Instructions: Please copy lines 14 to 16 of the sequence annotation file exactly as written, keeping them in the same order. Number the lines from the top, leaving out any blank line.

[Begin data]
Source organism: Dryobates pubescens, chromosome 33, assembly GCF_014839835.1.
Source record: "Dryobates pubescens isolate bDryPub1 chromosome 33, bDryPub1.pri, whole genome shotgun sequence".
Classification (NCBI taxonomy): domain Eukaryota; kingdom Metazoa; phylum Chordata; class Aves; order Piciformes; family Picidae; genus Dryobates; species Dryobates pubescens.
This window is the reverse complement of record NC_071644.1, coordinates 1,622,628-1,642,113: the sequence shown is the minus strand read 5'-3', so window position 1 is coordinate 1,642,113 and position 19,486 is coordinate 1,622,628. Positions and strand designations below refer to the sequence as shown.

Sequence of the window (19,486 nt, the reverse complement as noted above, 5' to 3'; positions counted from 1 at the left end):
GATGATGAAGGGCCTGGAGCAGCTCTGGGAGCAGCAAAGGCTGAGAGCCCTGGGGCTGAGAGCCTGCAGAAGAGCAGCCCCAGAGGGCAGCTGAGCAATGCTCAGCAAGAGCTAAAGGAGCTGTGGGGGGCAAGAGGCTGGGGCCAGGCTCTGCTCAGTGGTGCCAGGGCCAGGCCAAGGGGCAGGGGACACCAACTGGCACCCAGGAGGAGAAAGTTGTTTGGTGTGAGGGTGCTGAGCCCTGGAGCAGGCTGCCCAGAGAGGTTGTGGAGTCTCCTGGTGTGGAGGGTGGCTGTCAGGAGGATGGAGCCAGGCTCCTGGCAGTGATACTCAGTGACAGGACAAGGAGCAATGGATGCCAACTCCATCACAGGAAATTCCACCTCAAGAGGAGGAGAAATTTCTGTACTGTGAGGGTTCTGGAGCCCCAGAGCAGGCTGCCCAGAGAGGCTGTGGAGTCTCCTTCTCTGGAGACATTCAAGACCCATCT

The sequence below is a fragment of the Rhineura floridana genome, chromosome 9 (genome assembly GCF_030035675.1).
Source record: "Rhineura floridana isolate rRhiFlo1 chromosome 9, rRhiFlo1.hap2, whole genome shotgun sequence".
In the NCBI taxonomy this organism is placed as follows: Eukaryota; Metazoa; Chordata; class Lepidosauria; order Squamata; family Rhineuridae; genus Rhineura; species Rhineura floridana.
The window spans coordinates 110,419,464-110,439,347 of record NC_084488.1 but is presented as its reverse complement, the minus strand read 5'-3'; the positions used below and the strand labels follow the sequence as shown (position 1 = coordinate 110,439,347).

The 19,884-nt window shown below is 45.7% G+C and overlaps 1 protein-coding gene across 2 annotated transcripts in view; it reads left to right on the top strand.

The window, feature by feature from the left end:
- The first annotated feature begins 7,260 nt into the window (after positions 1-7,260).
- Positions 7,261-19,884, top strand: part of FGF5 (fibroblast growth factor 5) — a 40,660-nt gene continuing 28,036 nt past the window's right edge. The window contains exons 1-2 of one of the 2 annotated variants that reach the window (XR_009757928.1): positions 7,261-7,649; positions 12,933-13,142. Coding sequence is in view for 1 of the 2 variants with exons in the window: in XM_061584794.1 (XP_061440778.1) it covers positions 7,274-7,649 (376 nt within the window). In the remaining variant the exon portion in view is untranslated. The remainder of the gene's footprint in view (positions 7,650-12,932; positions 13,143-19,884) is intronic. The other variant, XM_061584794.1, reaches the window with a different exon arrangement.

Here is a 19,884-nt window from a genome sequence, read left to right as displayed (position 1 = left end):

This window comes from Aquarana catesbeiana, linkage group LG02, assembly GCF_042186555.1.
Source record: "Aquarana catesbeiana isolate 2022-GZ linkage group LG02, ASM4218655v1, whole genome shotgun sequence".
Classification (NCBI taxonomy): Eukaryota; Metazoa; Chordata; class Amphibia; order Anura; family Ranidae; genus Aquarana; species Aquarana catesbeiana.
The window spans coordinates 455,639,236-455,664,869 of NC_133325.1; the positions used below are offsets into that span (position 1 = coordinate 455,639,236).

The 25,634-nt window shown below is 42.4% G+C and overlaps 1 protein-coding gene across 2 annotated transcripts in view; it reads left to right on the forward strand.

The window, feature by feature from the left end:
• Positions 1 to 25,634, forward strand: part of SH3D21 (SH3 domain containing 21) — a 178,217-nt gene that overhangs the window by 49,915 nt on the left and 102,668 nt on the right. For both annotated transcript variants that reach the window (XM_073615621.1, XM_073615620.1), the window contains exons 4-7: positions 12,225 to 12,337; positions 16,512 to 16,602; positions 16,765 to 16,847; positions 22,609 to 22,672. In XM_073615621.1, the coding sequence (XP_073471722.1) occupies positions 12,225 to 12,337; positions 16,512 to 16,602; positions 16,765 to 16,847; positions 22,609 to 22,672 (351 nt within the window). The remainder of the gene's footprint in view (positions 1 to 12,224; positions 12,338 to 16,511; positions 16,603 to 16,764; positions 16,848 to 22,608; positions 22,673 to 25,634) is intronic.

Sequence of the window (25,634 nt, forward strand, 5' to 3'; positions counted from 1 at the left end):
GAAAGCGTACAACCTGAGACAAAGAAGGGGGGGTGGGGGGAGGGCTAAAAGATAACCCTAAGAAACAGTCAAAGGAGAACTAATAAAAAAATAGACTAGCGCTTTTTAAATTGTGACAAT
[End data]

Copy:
- Positions 7,261-19,884, top strand: part of FGF5 (fibroblast growth factor 5) — a 40,660-nt gene continuing 28,036 nt past the window's right edge. The window contains exons 1-2 of one of the 2 annotated variants that reach the window (XR_009757928.1): positions 7,261-7,649; positions 12,933-13,142. Coding sequence is in view for 1 of the 2 variants with exons in the window: in XM_061584794.1 (XP_061440778.1) it covers positions 7,274-7,649 (376 nt within the window). In the remaining variant the exon portion in view is untranslated. The remainder of the gene's footprint in view (positions 7,650-12,932; positions 13,143-19,884) is intronic. The other variant, XM_061584794.1, reaches the window with a different exon arrangement.

Here is a 19,884-nt window from a genome sequence, read left to right as displayed (position 1 = left end):

This window comes from Aquarana catesbeiana, linkage group LG02, assembly GCF_042186555.1.